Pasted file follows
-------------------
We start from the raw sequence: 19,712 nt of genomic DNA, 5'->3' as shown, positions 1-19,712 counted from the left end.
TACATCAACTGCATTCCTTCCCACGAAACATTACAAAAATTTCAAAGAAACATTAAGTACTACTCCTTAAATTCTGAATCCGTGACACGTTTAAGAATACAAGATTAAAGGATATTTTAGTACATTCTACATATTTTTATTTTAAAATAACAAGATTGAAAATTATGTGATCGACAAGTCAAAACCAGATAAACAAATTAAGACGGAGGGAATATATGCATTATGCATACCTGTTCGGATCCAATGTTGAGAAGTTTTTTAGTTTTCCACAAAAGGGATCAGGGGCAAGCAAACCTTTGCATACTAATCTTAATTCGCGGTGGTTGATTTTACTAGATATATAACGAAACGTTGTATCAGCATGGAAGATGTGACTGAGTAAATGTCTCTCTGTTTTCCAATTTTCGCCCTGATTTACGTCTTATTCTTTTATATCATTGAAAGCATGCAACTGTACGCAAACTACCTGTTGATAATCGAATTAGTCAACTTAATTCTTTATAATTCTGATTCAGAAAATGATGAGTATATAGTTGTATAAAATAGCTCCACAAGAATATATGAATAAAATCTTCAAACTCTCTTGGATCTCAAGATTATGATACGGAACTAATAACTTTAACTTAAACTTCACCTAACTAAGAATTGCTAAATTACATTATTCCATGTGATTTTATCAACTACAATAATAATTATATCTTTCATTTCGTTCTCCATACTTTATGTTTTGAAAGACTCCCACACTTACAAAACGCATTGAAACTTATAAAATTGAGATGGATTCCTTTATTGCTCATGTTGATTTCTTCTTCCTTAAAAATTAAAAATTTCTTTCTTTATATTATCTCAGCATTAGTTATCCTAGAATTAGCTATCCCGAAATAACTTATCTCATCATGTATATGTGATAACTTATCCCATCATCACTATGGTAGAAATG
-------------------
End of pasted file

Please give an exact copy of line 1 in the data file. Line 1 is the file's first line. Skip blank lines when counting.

We start from the raw sequence: 19,712 nt of genomic DNA, 5'->3' as shown, positions 1-19,712 counted from the left end.